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Black Country, New Road Comes Together and Falls Apart on 'Ants From Up There'

By Claire Russell
Photo by Rosie Foster

After frontman Isaac Wood’s shocking departure from Black Country, New Road just four days before the release of their new album, Ants From Up There, anticipation for it reached an incredible high; fans were eager to hear what may very well be his final project with the group. Along with an outpouring of concern about Wood’s mental health, the Slint comparisons were inevitable. His departure mirrored that of Ethan Buckler who also left his band abruptly before the release of their sophomore album. It didn’t help that Black Country, New Road jokingly referred to themselves as “the world’s second-best Slint tribute act” in their 2021 track “Science Fair.” Nonetheless, upon the album’s February 4th release, it immediately became clear that there was nothing derivative about it.

Although the band’s signature musical complexity, tongue-in-cheek lyrics, and emotive talking-style vocals remain intact, Ants From Up There is a step above and beyond For the first time. Every track has a richness that proves they’ve found their footing. It’s also slightly more catchy and accessible than For the first time, which could be because of the increasing influence of Arcade Fire on their work. I won’t complain about the band finding a sound that makes it easier for them to break into the mainstream, but I hope they resist the temptation to dilute their post-rock stylings and individuality in favor of conforming to popular baroque indie rock. We have plenty of Arcade Fire replicas in the music scene today, but we only have one Black Country, New Road.

The thing that makes Ants From Up There more accessible than their debut is its sheer power. Nearly every track has at least one climax that boasts the band’s technical prowess and passion. “Chaos Space Marine,” one of the singles and currently the most streamed song on the album, has the explosive chorus of a Pulp song. “Snow Globes” has a stunning instrumental break about six minutes into its nine-minute runtime — the element of surprise is one of the band’s strong suits when it comes to songwriting. I also admire the consistency in quality throughout the entirety of the album, too. Although four singles were released ahead of the record, the strongest songs are the previously unheard ones: “The Place Where He Inserted the Blade,” “Basketball Shoes,” and “Mark’s Theme" — an instrumental tribute to saxophonist Lewis Evans’ late uncle and huge supporter of the band — are particularly beautiful. I can only imagine how transcendental they would have been to experience live.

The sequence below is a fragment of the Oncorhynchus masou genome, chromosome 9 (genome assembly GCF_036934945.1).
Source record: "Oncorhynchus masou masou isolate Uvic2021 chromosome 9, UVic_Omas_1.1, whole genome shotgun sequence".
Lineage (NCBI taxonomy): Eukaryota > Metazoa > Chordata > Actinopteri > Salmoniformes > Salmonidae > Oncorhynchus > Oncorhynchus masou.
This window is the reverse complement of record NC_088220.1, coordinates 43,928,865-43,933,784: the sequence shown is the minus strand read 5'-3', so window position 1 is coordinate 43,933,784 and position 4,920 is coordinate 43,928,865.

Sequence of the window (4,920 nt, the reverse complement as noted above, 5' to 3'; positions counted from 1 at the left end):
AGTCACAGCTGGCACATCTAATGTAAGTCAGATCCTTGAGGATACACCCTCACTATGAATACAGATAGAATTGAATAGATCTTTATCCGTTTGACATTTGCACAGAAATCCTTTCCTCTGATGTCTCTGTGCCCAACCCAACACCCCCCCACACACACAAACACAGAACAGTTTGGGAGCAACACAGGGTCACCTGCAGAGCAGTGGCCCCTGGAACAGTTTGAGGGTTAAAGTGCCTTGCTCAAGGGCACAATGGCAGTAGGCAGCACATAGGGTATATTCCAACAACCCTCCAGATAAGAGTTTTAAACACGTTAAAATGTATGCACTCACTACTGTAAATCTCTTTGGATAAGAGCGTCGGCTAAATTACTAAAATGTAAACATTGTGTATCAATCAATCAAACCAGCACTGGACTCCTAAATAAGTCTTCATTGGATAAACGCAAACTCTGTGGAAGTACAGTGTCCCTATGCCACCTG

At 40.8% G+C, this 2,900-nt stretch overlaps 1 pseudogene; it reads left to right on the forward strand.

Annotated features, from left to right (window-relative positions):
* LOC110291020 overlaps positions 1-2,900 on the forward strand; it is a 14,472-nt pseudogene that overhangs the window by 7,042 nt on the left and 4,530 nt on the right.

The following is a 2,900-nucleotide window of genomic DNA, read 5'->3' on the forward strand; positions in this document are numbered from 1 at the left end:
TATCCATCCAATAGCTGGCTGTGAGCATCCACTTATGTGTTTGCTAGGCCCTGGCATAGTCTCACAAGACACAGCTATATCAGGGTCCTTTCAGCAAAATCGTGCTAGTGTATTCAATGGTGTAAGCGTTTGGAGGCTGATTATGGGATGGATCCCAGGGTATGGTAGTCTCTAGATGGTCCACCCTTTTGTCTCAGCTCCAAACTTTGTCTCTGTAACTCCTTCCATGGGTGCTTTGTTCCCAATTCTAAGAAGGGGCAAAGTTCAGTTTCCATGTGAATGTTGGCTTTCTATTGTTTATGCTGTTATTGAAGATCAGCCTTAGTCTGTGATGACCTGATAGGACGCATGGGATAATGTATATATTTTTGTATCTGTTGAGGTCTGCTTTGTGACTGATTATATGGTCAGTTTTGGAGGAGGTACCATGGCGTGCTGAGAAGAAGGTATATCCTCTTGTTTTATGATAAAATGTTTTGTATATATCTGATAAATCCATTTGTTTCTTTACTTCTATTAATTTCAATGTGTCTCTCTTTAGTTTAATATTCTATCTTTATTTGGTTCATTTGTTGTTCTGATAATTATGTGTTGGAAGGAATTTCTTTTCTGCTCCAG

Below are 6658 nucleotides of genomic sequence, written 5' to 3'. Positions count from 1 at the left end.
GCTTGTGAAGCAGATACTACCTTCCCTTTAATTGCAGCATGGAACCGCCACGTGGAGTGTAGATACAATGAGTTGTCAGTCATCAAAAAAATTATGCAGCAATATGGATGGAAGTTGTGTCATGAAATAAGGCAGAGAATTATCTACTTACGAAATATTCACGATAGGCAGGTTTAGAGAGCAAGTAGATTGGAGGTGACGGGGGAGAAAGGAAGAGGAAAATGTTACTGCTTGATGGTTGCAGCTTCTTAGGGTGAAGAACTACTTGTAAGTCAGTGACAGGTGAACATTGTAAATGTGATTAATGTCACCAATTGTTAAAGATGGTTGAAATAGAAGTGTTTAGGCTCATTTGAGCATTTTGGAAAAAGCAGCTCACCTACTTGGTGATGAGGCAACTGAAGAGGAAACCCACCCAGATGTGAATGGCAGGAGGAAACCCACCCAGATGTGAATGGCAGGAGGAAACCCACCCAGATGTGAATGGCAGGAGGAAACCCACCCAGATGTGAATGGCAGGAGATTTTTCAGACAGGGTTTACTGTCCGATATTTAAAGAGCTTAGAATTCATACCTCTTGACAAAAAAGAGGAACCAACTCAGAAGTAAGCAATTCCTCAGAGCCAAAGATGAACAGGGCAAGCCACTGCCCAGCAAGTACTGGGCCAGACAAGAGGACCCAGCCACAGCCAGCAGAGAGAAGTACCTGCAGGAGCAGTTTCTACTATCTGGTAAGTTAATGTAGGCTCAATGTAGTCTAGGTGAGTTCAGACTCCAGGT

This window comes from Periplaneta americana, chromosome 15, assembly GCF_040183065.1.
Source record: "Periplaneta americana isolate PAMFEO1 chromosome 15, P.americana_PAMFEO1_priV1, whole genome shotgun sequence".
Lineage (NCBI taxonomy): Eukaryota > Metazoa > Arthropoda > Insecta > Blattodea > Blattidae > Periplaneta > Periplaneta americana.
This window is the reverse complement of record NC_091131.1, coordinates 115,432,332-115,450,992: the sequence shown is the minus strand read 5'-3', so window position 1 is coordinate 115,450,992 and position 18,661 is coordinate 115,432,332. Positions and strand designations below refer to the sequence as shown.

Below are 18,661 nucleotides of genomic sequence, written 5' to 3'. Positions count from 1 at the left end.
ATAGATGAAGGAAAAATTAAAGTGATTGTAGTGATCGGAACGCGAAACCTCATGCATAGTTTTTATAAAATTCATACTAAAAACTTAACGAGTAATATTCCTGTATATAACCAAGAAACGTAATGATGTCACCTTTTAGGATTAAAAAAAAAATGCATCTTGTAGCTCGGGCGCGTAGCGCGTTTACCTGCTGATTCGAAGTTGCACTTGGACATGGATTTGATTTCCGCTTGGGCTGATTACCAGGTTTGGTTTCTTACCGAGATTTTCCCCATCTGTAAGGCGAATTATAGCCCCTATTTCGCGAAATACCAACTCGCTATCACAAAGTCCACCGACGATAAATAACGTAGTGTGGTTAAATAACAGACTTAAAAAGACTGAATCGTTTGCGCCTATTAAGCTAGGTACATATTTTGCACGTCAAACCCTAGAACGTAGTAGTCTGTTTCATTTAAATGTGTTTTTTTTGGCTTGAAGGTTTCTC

Despite the band’s slight sonic change on this record, their lyrics maintain their trademark style of combining pop culture references (i.e. homages to Billie Eilish and The Killers) with biting vulnerability (“I was made to love you, can’t you tell?”). The raw emotion is even more impactful considering Wood's recent exit. The songwriter has a talent for taking slice-of-life anecdotes and turning them into heartbreaking symbols of relationships in decline. For example, “Bread Song” uses leaving toast crumbs in someone’s bed as a metaphor for having a partner reject their attempts at intimacy. The blurred lines between seriousness and irony in his lyrics seem to fall away in this album, leaving the listener to experience his intense emotions without trying to analyze them.

The grandiose ending of “Basketball Shoes,” the final track, feels like a bittersweet goodbye. Although the band has reassured fans that they will continue to make music, they are undeniably entering a new era without Wood. Ants From Up There is a career high, a feat that would be difficult to follow if not for the immense talent of every member of Black Country, New Road. I am confident in their ability to continue to make incredibly innovative music in the future. I am also confident that this album will be hailed as a classic for years to come.

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